Updated: Jun 22
Trying to find a job can be a stressful process. We can submit numerous applications daily and seldom hear back from businesses. But what about when we get to the dreaded interview stage? That is a difficult process for most people but if you have anxiety, it can seem like a living nightmare.
There was one job interview I went to and mentally, I was prepared for a certain process. As this was my first proper interview, what I had in mind isn’t exactly what came to be. I had to wait in a small hotel bar-type area with a bunch of strangers. The atmosphere was horrible as we are all aware we are there for one job role and practically competing against each other. The interview was then delayed by two hours! The longer I had to wait, the more anxious I became. Eventually someone came out and then said we had to go into another room to sit through a presentation with these strangers and that’s when I had to leave. I just couldn’t take it any longer. I have also had some good interviews since (thankfully), so hopefully these tips can help you.
1. Be Prepared
If there’s one thing you can learn from my mistake it is to be prepared. Often they will send you some kind of itinerary but if you suffer from severe anxiety, it may be worth ringing up someone from the company beforehand to ask what the day will entail so that you can be as prepared as possible. They might omit things but as long as you did your best then it doesn’t matter.
2. Practice at home
Try to recreate an interview environment at home and get a family member or friend to be the interviewer and you be the interviewee. The more you practice it, the less nervous you should be. When you turn up to the actual interview, it should feel more familiar and may even remind you of the funny moments you perhaps had with the pretend interview.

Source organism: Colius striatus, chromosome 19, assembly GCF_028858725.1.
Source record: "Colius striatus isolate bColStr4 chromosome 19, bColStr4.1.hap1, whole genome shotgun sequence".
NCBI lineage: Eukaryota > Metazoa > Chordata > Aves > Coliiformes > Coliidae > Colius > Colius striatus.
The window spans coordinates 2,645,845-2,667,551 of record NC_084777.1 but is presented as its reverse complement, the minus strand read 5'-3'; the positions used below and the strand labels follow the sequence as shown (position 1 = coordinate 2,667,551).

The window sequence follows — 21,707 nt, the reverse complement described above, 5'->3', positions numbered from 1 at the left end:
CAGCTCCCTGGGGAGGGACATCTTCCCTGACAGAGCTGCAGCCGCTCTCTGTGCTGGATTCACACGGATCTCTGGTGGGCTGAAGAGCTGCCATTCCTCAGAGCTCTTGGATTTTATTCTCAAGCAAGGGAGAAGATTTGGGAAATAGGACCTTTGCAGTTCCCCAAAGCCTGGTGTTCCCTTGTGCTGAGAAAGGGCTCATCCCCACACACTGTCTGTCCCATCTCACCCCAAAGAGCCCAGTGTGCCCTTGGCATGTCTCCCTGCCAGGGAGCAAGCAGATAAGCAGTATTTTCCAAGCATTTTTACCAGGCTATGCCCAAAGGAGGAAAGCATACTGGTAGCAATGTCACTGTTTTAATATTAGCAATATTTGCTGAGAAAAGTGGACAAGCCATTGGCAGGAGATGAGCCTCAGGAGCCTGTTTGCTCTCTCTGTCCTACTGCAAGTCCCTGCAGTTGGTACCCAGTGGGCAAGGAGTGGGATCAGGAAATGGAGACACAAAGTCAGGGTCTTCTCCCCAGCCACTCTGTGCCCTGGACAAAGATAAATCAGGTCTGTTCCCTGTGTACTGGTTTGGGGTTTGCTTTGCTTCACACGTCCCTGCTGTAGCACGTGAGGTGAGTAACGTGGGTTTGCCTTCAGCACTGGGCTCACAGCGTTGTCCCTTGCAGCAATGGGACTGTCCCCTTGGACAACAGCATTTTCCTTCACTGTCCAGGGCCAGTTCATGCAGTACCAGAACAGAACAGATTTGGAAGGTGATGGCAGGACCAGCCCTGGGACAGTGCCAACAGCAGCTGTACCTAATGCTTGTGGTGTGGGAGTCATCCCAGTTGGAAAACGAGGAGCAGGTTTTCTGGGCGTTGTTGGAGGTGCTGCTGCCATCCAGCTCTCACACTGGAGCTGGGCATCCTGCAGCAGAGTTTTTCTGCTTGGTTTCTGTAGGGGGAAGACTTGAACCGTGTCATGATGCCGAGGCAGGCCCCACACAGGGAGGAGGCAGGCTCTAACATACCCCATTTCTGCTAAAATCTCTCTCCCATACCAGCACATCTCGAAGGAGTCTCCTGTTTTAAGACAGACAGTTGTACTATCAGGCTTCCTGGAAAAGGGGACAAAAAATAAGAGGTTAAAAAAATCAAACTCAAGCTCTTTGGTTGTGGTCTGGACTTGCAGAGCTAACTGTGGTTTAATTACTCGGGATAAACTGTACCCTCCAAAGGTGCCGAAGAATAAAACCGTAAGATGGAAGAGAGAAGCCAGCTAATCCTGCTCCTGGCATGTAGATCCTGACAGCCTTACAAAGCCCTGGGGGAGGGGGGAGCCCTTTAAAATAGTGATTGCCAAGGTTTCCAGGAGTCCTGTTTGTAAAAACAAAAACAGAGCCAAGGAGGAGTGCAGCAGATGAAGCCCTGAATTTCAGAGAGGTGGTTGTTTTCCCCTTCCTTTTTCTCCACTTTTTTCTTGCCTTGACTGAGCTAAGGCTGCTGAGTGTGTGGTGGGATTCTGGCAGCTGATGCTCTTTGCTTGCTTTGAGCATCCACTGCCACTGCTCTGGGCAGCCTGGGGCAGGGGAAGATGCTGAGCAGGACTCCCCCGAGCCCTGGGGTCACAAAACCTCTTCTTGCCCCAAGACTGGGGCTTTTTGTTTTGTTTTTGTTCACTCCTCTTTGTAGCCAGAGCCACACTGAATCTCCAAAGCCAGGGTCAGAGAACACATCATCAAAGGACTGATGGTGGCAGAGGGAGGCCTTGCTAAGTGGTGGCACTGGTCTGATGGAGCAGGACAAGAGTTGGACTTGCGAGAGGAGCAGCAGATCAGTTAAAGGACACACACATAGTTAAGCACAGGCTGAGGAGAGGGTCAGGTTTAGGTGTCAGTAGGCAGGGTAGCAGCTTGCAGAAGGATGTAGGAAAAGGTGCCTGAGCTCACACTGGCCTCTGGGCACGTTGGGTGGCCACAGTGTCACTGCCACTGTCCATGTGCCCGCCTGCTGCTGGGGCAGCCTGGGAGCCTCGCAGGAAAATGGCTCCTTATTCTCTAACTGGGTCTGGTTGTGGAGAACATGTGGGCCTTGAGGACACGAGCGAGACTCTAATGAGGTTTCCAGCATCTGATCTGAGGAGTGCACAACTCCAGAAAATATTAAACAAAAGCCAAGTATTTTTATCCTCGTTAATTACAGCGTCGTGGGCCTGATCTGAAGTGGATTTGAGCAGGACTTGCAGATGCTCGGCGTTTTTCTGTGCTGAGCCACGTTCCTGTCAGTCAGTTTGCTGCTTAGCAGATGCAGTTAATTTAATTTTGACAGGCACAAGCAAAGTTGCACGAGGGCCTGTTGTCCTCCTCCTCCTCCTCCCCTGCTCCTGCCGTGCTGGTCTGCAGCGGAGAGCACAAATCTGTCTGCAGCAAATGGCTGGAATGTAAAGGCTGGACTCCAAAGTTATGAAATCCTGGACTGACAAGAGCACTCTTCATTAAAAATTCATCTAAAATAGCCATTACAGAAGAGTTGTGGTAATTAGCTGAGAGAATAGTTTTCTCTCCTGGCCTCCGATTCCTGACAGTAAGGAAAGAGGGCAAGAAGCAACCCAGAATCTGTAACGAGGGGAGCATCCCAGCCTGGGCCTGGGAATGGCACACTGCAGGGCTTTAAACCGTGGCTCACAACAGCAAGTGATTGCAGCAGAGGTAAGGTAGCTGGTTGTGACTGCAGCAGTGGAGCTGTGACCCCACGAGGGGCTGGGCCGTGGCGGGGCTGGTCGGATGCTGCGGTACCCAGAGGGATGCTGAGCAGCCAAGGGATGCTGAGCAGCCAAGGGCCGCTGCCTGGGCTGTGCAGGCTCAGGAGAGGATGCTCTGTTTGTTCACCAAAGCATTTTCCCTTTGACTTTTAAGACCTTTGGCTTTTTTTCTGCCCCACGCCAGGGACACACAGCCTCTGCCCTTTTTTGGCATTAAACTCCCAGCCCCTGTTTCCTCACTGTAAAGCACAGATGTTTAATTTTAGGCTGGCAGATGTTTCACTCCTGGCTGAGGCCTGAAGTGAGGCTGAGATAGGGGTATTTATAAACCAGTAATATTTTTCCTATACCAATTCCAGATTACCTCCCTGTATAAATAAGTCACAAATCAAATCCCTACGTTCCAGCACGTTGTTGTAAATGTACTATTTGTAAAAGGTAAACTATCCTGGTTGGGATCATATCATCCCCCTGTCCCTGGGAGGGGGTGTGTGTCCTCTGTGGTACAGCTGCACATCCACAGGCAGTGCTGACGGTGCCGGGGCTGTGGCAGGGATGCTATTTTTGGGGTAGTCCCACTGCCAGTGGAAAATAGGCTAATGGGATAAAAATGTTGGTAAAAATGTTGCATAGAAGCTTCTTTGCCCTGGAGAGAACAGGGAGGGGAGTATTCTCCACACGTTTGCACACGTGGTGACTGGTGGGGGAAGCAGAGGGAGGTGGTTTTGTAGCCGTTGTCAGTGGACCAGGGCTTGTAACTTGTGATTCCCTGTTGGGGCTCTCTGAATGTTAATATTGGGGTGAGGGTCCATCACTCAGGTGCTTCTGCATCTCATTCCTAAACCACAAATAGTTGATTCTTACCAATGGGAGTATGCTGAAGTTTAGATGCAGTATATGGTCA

The more times you practice, the more points you may think of that you would like to say. Make notes during the practice runs so that you can remind yourself on the day.
3. Go with a loved one
On the actual interview day, go with someone you trust. That’s something that is so important, especially if you struggle with anxiety. Having someone there to support you means that you have someone to turn to if things go wrong and also someone to help distract you beforehand.
4. Mention your qualities
If you’re anything like me, you probably hate the thought of only talking about your skills and qualities. In one of my interviews for university, I didn’t mention the fact that I can speak another language. In my head, it didn’t seem relevant or something that they would be interested in but it came about in the conversation. When they found out, they asked why I didn’t mention it and I explained. They then said that you should always mention any other skills you have, even if they may not seem relevant to the job or the course. It gives the interviewer a chance to get to know you as well as seeing your versatility and capability.
5. Be personable
Try to treat the interview as just two people talking; don’t be too relaxed like you would be with your closest friends but also don’t be too uptight. It’s okay to laugh or to stumble on your words. They want to find out about you, so it’s an opportunity for you to present the best version of yourself.
Some interviews will go well and some won’t, but that’s alright. Everything that happens presents an opportunity for you to learn from and to gain confidence. Don’t be disheartened if you don’t get the job or you don’t hear back; sadly that’s how many businesses operate. As long as you try your best, then you should be happy. Make sure to reward yourself after the interview so that you can de-stress and end the day on a good note!